He designed Elizabeth Taylor’s jewelry

‘Bling’ Man Reagan Rada was the reluctant OFW. Photo: Inflight.ph

Reagan Rada, 31, is the technical jewelry designer of Piranesi in New York, the largest Italian jewelry company in the U.S., with a client list including royalties and heads of states. Before Piranesi, he was in an enviable job as director of design at the House of Taylor, a jewelry company owned by the late Elizabeth Taylor.

This is all rather impressive but even more so placed in the context of Rada’s humble beginnings. It’s a kitchen floor to the jewelry corporate world story, the stuff rags-to-riches fables are made of.

Eleven years ago, Rada left the Philippines for the United States with only $1,500 in his pocket, hoping for work to send money back home to help out his family.

“I didn’t have any plans at all of going to the U.S., but my mom begged me… So I told my mom, this will be a one-time application. Fortunately, I got the visa. A week later, I was in Los Angeles.”

He arrived in West Hollywood and stayed with his sister-in-law. “We were seven people in a small one-bedroom apartment. It was tough starting out in LA but it was also exciting,” he said. “I was jobless for two months before I got hired as a reliever caregiver and housemaid. I worked two days a week, earning $600 a month.” Rada says. “My boss was very grouchy, honestly. I had to sleep on the floor, eat at the kitchen sink, change her baby’s diaper six to seven times a day. I was working 24 hours round-the-clock.”

Rada holds a bachelor of science degree in computer education from AMA Computer College, and was a substitute computer instructor at the Makati High School before he left the country.

During his stay in the U.S., Rada’s father suffered a stroke, forcing him to look for another job to augment his income and help his family more. RJM Jewelry hired him as a janitor/errand boy.

Two months later he quit his first job to work more hours at RJM. Rada says, “My employer considered me as the ‘lucky child’ that time — RJM was starting to grow and we did projects for Celine Dion in her concert in Las Vegas then afterwards we worked with Sir Elton John.”

“In 2005, RJM grew and got the attention of the management of Elizabeth Taylor and Kathy Ireland. They bought our company and that was when RJM became the House of Taylor Jewelry.”

Rada’s skills in designing jewelry had caught the eye of Dame Elizabeth Taylor. From an errand boy, he became part of the assembly (people who do the metal work), then became a design assistant. In 2007, he took the post of director of fulfillment and design.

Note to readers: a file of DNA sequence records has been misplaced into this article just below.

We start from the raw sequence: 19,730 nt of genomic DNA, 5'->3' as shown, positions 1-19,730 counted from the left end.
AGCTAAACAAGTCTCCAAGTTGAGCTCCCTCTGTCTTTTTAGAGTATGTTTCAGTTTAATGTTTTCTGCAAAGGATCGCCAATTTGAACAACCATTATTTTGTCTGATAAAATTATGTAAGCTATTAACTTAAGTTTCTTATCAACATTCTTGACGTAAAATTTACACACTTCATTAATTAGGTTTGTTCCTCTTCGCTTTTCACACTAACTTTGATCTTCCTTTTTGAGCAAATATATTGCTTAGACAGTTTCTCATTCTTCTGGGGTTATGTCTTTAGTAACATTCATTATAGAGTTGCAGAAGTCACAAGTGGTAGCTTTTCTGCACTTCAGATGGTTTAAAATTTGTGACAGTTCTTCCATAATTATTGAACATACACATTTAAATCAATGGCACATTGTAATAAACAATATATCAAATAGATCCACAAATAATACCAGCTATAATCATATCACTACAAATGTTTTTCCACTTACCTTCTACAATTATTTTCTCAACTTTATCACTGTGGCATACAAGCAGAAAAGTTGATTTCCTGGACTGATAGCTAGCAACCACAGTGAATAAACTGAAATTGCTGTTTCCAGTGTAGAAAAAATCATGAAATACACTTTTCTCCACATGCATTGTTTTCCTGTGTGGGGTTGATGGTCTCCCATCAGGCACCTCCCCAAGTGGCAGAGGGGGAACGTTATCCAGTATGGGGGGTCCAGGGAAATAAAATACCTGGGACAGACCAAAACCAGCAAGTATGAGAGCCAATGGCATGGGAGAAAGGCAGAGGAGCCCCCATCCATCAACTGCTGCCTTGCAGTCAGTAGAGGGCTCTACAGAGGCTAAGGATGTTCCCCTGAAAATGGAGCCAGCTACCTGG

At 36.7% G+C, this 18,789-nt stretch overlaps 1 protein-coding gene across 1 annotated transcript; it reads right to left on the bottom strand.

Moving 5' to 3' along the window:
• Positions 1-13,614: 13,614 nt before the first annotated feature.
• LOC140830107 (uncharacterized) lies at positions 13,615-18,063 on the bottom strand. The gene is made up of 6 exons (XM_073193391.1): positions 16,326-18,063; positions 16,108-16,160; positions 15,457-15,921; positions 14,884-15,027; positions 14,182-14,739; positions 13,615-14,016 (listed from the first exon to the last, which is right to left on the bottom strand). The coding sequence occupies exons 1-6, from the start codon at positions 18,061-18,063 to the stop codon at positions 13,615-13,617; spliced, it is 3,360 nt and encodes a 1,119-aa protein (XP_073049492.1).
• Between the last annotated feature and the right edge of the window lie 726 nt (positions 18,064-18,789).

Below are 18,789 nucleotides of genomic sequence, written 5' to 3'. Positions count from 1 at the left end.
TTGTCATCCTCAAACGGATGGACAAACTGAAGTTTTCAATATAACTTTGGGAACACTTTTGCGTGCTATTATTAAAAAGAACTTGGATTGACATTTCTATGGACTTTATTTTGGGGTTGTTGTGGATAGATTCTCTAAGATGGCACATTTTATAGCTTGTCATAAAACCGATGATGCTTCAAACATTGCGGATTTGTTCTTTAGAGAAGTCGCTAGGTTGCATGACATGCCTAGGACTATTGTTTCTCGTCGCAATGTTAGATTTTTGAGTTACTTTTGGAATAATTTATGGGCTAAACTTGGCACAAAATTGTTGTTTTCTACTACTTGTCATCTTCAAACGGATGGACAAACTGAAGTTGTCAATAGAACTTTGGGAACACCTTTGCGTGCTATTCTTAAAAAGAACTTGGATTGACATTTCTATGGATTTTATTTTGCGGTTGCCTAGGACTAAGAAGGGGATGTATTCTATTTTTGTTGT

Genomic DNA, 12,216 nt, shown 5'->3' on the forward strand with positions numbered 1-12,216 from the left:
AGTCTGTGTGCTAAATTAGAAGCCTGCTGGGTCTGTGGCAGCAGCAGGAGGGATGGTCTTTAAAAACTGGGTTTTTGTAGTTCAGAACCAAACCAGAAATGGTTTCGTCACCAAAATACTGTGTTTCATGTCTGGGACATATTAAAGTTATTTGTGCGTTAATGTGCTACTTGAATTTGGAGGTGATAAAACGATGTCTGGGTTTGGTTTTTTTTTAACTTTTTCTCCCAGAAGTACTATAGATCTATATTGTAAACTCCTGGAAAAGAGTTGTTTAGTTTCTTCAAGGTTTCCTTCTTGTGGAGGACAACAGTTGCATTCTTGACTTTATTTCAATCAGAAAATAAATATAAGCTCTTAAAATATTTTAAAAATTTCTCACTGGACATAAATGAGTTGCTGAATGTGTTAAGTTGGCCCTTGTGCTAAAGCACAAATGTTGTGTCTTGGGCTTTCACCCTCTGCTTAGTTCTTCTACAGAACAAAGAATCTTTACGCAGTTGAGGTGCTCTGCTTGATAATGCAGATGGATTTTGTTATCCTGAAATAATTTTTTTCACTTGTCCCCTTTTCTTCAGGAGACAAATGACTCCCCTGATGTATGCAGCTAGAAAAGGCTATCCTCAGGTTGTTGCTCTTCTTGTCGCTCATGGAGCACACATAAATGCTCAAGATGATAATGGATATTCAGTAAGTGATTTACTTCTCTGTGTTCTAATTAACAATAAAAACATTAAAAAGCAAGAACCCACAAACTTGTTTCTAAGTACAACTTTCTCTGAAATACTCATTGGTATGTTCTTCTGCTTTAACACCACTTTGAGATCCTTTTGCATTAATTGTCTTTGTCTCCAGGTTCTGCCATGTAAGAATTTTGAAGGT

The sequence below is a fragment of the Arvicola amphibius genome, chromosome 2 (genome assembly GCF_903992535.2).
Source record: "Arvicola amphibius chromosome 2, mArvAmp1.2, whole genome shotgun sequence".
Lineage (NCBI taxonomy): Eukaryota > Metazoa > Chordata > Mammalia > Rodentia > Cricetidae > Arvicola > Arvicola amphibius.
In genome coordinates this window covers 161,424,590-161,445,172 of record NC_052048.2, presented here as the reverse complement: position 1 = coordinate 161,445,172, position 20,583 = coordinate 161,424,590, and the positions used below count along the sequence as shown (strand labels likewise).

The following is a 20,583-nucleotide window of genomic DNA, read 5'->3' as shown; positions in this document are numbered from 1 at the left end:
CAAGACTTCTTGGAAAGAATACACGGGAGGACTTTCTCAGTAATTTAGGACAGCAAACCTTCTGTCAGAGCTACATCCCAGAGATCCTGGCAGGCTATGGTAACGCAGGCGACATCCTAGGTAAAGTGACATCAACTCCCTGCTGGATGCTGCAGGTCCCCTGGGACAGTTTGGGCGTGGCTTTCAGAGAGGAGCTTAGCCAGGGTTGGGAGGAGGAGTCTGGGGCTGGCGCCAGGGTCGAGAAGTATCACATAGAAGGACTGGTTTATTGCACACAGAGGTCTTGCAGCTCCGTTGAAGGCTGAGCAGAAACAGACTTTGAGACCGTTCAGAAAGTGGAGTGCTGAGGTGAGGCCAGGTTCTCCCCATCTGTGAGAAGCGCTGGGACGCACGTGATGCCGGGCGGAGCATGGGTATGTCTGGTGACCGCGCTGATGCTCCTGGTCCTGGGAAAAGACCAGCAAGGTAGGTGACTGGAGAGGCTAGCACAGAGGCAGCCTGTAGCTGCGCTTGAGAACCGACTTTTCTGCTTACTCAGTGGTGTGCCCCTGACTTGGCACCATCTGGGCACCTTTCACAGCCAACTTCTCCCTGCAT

Elizabeth Taylor graced an event launching her jewelry collection.

The first time he met the famous actress, Rada admitted to being star-struck. “I first met her in her house in Bel Air. She invited me for dinner to discuss her ideas for her latest line of jewelry. I was so nervous! But when I got to her house, she made me feel so welcome. It was a wonderful feeling. You gaze into her eyes — you’d notice her eyes were a light shade of purple — and you feel that when she talks to you, her focus is on you. I was stunned!”

“As director of fulfillment and design,” Rada explains, “I go to Dame Elizabeth’s house to study her creative and visual ideas, then make sure that all her designs are properly converted into the actual jewelry.”

Part of his job was also to make sure that all orders are produced. “All the pieces go through me and I study their value, wearability, design and function.”

So how was the pay like?

“When I started at RJM, I got paid $18,000 a year. In 2008, my income reached six-digit figures!”

Unfortunately, House of Taylor Jewelry had to close its doors due to the massive U.S. recession. So he flew to Asia thinking of taking a breather for six months.

On his third week in Bangkok, he received an email from Italian jewelry maker Piranesi, the largest in the U.S., offering him a job as technical jewelry designer in New York City. He immediately flew back to Los Angeles to meet with the executives of Piranesi.

“I accepted the job, sold everything I had in LA, including my cars, and flew to New York with only two suitcases,” Rada says.

At Piranesi, Rada makes what he calls couture jewelry. “I guide the jeweler on what stones to use, where to put them based on the design. Diamonds, rubies, sapphires and emeralds are my specialties. Pearls are my secondary passion.”

Piranesi’s client list includes royalties and heads of states, as well as a lot of private labels. It supplies one-of-a-kind jewelry to SAKS Fifth Avenue stores.

Rada is currently working on Piranesi’s spring 2012 collection. “I think green is the in thing next year. Yellow gold will be big too, I think. In summer, I think back-to-basic jewelry will be strong. Diamond studs and simple rings will be in,” he says.

Rada has also been traveling across the country to educate jewelers and partly sell their pieces. He has been named Piranesi’s brand ambassador to all SAKS stores.

From here, Rada considers on starting his own jewelry business. He sees himself working until he’s 45 before he comes back to the Philippines and starts a foundation to help the less fortunate.

“I have no regrets becoming an OFW and I am happy for what it has made me,” he says. “My work is very easy now. I play volleyball, I dance Zumba, I travel every now and then. I live with my boyfriend here in Manhattan. I don’t have to work as much as before.”

This article is being republished with permission from Inflight.ph.

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